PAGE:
All people will get old whether they like it or not. Even the technology today cannot stop you from aging, though it can help you look much younger than your actual age.
Aside from affecting the way you look, aging may also prohibit you from doing things that you normally do. For example, you may not be able to run as fast as younger people because you are suffering from rheumatism.
Although aging has different effects on your body, it should not be used as a basis when determining your skills as an employee. Today, many employers use this factor when deciding whether to hire an applicant or fire a current employee.
Age discrimination happens when your employer uses your age as a basis when making decisions that can affect your employment such as a promotion or job advancement, salary, and job duties, among others.
The Age Discrimination in Employment Act (ADEA) of 1967 protects older people from any discriminatory actions that may be done against them because of their age. This law covers job applicants and employees who are at least 40-years-old.
It gives you the right to sue your employer if he discriminated against you on the basis of your age or retaliated against you if ever you:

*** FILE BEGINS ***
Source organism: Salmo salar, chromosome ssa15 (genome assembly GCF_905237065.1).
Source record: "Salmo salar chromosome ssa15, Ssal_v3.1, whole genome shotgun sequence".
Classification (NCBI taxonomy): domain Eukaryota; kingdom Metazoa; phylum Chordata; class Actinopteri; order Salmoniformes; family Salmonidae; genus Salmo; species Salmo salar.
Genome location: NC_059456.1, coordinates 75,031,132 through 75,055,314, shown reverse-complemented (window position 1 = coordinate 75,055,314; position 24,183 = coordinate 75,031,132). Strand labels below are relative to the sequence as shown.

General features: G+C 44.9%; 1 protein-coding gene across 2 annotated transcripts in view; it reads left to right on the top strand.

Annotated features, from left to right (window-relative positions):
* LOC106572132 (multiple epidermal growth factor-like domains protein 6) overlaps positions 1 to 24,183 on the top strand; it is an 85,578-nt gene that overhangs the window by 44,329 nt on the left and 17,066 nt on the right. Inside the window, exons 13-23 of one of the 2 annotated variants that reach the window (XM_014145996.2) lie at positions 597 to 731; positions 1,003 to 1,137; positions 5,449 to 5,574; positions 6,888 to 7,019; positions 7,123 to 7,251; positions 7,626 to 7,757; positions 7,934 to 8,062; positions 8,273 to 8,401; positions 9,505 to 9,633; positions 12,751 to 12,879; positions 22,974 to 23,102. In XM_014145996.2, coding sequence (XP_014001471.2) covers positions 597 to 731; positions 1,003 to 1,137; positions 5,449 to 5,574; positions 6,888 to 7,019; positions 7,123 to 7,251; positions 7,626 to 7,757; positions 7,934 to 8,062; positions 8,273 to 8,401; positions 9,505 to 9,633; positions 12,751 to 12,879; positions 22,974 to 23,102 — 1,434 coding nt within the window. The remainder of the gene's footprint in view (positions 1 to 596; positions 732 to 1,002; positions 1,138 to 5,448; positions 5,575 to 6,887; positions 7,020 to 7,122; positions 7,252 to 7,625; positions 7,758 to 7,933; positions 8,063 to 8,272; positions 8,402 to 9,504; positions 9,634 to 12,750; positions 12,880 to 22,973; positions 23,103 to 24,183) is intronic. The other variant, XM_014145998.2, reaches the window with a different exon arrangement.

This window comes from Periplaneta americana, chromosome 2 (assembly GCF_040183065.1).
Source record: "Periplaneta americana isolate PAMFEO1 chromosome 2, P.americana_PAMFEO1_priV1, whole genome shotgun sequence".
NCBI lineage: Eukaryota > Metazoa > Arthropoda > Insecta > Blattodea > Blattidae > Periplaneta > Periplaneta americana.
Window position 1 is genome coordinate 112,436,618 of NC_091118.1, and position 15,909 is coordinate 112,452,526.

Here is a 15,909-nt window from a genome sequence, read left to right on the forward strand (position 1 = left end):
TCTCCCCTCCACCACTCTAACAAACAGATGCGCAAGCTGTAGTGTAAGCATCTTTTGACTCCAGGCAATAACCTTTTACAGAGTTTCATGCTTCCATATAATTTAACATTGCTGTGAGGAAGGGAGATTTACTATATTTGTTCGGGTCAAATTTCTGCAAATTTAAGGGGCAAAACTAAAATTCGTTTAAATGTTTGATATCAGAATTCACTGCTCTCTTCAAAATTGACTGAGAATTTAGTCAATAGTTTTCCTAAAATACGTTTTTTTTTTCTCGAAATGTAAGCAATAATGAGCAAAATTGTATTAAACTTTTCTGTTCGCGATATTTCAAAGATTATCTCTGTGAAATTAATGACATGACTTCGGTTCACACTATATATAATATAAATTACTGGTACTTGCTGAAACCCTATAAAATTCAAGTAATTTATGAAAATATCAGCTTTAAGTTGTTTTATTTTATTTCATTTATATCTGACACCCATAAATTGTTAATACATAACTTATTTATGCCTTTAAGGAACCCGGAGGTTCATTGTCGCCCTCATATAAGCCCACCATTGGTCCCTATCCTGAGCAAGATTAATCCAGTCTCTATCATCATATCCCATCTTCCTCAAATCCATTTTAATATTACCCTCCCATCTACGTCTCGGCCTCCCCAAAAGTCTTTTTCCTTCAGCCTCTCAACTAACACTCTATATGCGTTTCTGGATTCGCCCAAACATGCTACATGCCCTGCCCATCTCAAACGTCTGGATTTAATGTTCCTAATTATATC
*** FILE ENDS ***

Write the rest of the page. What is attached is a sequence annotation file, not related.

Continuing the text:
- Sued him for discrimination
- Opposed a certain employment practice that is discriminatory in nature
- Participated in a proceeding or investigation under ADEA
ADEA covers all employers who have at least 20 workers, including local and state governments. The rules that are being enforced under it may also be applied to the federal government as well as labor organizations and employment agencies.
Here are the following areas covered by ADEA:
- Hiring process- Generally, employers are allowed to ask for your age, but they should make sure that they have valid reasons for doing it.
- Job advertisements and notices- Employers are prohibited from including age specifications, limitations, and preferences when making or posting job advertisements or notices. They may only do so if it is needed for the job in question.
- Employee benefits- ADEA was amended by the Older Workers Benefit Protection Act (OWBPA) of 1990 in order to add additional protection to employees, especially when it comes to their benefits.
If you believe that you were subjected to discriminatory practices, you can fight for your rights and sue your employer. You will have a bigger chance of proving that you are a victim of age discrimination by acquiring legal aid from a Los Angeles employment lawyer.